Why Real-World Evidence Is Important for Real-World Cancer Patients

Posted by Jon Roffman on Jun 24, 2019 9:44:47 AM

“A lot of clinical trials are a bit artificial in that the eligibility criteria are ‘purple and pink polka dot patients,’ [but those patients] really don't exist.”

That was the start of my conversation with Dr. Julie Vose at the 2019 American Society of Clinical Oncology (ASCO) annual meeting, where we sat down to talk about real-world evidence and its importance in oncology. Dr. Vose is a believer in evidence-based medicine, and real-world evidence is an important tool in her arsenal for making treatment decisions at the University of Nebraska Medical Center, where she is the head of hematology and oncology.


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Improving Drug Development: A Call to Action

Posted by Malik Kaman on Nov 9, 2017 9:39:46 AM

Joe Keller, Chris Crabtree and Sarah Jegasothy co-wrote this article with Malik Kaman. 

If you’ve missed the transformation of the oncology therapeutic landscape over the past five years, you’ve had your head in the sand. While many recent advancements are hugely beneficial, one result of this tidal wave of investment is that some new drugs offer only marginal improvements yet command outrageous price tags. This is a controversial issue and should give everyone in oncology pause. 


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Is it Time to Rethink PFS?

Posted by Pranav Srivastava on Oct 30, 2017 10:59:18 AM

Vinod Nair co-wrote this blog post with Pranav Srivastava.

Since the first guidelines on surrogate endpoints came out in 2003—codifying the idea that endpoints like progression-free survival (PFS), time-to-progression (TTP) and objective response rate (ORR) could be used to gain special approval—they’ve become a mainstay in oncology trial designs, with a significant increase in the number of abstracts reporting PFS as an endpoint.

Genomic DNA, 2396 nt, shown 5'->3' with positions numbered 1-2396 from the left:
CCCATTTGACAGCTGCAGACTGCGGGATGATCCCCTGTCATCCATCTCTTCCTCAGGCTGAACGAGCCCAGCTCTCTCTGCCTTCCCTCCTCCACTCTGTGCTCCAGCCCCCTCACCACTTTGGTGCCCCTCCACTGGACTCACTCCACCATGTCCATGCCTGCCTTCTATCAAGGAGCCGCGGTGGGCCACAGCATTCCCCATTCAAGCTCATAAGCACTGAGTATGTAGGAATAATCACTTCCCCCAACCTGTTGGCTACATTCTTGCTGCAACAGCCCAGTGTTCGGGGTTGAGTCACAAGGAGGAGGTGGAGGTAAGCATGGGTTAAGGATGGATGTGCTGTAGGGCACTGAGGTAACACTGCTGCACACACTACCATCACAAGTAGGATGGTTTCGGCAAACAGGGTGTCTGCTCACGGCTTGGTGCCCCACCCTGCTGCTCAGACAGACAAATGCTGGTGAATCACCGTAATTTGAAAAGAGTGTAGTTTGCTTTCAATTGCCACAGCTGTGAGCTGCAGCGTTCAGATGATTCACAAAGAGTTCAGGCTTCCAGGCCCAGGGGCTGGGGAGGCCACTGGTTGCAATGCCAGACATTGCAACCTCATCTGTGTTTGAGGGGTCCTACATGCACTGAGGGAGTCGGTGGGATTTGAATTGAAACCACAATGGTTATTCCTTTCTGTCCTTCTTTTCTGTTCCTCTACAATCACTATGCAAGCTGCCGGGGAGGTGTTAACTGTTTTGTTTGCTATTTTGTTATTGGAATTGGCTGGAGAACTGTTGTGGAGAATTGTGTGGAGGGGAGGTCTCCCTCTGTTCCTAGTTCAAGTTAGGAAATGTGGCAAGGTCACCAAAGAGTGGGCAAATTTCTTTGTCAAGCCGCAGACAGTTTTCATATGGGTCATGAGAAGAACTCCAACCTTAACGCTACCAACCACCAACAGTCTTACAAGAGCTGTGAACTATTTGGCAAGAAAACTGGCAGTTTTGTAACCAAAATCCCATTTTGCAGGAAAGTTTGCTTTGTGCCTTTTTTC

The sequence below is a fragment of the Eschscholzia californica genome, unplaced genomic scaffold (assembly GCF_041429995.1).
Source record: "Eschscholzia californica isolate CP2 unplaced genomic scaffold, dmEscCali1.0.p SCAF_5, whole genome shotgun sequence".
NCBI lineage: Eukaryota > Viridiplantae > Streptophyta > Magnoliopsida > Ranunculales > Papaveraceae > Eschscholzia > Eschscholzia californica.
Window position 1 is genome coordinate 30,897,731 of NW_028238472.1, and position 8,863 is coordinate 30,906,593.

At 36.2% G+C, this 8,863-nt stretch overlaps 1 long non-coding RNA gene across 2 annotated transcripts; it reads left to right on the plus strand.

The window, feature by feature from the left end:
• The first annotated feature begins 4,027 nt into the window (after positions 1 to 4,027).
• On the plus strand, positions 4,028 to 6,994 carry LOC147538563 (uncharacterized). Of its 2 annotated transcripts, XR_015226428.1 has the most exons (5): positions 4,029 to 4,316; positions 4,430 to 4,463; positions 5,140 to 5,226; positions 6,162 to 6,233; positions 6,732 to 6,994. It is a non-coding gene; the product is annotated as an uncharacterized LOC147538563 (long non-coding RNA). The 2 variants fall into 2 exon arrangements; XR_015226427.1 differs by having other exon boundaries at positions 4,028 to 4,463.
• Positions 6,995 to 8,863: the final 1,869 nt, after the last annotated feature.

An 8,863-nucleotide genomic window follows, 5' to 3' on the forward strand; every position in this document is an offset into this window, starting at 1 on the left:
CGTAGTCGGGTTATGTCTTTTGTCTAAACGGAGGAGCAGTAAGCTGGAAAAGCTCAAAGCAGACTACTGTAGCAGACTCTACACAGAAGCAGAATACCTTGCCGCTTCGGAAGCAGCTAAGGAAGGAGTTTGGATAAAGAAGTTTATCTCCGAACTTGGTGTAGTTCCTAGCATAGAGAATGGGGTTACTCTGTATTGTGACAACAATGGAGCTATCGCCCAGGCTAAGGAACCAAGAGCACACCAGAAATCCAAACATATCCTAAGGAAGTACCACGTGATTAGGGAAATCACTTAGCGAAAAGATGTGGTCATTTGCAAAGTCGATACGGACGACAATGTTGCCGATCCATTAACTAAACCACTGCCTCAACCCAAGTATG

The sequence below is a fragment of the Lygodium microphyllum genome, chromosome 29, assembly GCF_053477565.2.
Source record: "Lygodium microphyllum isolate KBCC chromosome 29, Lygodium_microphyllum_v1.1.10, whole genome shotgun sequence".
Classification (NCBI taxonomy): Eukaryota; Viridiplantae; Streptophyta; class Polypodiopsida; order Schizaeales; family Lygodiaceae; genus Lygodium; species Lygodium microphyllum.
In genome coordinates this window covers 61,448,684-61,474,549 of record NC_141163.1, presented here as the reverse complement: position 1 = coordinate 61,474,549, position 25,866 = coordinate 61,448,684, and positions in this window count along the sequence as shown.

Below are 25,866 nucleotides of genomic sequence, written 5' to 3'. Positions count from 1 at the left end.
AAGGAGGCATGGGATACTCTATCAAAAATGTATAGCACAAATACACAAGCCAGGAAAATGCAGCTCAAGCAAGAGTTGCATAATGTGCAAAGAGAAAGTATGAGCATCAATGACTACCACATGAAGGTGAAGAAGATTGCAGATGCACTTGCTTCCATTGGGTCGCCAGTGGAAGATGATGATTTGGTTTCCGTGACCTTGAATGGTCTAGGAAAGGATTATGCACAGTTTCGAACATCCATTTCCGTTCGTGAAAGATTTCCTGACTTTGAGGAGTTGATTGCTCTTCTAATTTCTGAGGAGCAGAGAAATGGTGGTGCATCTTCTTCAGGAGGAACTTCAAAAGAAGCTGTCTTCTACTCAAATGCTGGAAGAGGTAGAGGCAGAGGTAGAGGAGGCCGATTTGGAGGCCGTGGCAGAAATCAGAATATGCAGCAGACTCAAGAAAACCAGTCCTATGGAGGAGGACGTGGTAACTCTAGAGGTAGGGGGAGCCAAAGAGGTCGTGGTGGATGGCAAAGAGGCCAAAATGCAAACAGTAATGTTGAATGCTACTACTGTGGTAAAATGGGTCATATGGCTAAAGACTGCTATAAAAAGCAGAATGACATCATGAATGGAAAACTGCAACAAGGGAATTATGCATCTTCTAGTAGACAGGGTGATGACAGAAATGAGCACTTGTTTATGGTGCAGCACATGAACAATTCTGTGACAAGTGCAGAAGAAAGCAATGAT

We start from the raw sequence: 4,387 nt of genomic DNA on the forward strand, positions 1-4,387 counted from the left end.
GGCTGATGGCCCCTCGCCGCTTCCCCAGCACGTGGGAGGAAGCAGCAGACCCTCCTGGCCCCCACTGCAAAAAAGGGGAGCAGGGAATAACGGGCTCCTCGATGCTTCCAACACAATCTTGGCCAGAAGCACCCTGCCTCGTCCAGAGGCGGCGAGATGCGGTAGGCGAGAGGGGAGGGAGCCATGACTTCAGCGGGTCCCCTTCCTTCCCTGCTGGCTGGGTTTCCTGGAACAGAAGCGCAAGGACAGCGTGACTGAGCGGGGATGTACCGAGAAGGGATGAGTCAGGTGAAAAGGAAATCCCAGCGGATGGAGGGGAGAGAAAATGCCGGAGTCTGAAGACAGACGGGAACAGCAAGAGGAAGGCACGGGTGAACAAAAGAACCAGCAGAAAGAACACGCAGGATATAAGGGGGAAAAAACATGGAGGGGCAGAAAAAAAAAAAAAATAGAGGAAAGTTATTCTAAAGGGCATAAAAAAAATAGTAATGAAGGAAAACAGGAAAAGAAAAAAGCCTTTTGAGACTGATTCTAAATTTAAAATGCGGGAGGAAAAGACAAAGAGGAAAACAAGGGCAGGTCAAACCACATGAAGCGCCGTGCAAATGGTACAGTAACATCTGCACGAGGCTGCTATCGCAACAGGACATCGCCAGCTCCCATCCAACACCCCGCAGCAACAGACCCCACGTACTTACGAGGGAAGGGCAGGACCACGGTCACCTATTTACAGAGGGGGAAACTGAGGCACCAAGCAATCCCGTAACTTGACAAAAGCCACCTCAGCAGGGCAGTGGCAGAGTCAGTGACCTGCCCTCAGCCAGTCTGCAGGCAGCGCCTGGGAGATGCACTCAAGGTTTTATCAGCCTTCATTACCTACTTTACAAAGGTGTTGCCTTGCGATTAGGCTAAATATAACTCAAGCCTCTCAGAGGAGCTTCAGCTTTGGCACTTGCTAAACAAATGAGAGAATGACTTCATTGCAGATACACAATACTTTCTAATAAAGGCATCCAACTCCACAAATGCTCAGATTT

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Accelerating Real-World Evidence to Advance the Trial Landscape

Posted by Maria Whitman on Jul 19, 2017 9:42:04 AM

Mimi Traylor-Knowles co-wrote this blog post with Maria Whitman.

At the 2017 Annual Society of Clinical Oncology Annual Meeting (ASCO), Dr. Sean Khozin, senior medical officer at the FDA, opened his Saturday session with some trivia: When was the first controlled clinical trial? The answer, which surprised many of my fellow attendees, was 1747, when James Lind held a trial to determine if citrus juice would help control the symptoms of scurvy. Dr. Khozin then showed a timeline to demonstrate the history of controlled clinical trials. He concluded his session with a single but poignant visual: a flat line stretching more than 250 years from then until now. As the world has made historic progress in innovation—from steam locomotives to a man on the moon to the internet and all that we have today—controlled clinical trials have remained largely the same. 


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